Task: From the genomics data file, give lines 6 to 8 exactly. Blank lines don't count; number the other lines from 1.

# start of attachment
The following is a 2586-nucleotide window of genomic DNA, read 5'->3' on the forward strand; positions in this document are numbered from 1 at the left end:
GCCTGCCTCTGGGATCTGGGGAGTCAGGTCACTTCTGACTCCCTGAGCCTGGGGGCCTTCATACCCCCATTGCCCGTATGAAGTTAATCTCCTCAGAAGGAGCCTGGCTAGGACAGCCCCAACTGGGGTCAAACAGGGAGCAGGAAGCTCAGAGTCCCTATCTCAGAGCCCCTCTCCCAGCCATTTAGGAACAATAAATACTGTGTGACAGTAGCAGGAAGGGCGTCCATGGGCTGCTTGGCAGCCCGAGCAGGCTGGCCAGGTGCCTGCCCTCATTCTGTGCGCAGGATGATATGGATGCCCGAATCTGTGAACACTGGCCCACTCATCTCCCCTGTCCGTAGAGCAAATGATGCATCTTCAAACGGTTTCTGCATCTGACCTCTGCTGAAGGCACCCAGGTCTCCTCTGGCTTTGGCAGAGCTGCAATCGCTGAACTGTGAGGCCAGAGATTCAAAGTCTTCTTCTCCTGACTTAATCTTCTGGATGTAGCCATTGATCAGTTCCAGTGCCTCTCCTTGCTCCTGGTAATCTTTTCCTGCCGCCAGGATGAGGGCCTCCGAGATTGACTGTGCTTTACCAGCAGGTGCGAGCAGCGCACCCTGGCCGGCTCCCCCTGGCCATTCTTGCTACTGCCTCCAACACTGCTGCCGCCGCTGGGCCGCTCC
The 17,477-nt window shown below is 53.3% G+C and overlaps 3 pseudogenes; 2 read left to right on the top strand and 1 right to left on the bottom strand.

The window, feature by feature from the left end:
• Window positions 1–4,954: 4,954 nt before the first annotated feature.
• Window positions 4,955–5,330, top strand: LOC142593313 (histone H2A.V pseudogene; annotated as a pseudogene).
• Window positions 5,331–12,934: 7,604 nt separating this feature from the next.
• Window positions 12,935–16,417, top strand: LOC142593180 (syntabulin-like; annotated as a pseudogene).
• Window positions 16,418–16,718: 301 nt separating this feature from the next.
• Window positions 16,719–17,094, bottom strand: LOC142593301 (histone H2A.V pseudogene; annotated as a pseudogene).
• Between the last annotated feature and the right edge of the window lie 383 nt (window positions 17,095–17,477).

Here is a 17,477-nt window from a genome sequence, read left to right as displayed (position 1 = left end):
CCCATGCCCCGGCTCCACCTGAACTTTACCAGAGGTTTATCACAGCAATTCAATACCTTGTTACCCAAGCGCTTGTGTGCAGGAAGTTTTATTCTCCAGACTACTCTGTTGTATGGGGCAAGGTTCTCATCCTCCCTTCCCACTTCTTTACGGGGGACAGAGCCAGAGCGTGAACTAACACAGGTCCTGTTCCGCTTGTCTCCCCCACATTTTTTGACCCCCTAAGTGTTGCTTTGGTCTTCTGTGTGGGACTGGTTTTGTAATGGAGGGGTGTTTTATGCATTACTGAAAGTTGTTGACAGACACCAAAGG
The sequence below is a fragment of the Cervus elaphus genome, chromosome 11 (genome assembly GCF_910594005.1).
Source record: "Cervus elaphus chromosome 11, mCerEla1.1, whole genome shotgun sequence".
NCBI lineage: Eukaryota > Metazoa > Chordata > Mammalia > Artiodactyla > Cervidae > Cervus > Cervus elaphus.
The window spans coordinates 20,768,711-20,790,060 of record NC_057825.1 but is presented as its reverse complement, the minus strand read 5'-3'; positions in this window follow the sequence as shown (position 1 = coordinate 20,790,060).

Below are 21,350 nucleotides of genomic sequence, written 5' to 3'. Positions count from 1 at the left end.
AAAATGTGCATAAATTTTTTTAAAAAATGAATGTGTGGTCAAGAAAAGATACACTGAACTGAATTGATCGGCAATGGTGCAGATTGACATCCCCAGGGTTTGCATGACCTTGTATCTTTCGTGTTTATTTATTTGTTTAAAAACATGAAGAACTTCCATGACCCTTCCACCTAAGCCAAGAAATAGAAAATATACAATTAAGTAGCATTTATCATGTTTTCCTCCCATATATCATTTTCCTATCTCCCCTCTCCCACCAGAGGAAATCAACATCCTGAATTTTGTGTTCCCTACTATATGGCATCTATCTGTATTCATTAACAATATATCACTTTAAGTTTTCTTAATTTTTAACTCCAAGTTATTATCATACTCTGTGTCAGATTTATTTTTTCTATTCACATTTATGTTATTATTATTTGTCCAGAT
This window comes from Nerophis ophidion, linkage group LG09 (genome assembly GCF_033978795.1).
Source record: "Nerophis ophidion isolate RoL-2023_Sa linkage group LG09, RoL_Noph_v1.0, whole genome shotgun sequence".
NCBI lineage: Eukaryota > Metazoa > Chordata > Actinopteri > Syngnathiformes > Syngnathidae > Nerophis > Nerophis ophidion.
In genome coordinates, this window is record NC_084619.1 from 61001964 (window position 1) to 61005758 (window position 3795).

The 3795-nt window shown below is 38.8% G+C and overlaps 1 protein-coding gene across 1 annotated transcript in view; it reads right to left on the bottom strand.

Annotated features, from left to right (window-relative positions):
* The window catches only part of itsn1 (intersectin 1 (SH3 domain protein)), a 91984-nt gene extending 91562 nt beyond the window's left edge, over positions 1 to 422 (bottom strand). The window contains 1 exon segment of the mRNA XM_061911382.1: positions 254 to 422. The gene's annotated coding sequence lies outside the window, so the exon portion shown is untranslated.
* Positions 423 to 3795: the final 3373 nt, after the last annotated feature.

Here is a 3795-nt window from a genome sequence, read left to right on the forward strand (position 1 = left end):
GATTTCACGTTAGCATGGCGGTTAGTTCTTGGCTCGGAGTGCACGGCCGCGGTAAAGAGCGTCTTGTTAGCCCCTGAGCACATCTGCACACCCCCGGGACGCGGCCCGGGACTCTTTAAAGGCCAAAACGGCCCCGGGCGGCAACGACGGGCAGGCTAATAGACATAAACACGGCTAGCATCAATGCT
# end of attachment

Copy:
• Window positions 4,955–5,330, top strand: LOC142593313 (histone H2A.V pseudogene; annotated as a pseudogene).
• Window positions 5,331–12,934: 7,604 nt separating this feature from the next.
• Window positions 12,935–16,417, top strand: LOC142593180 (syntabulin-like; annotated as a pseudogene).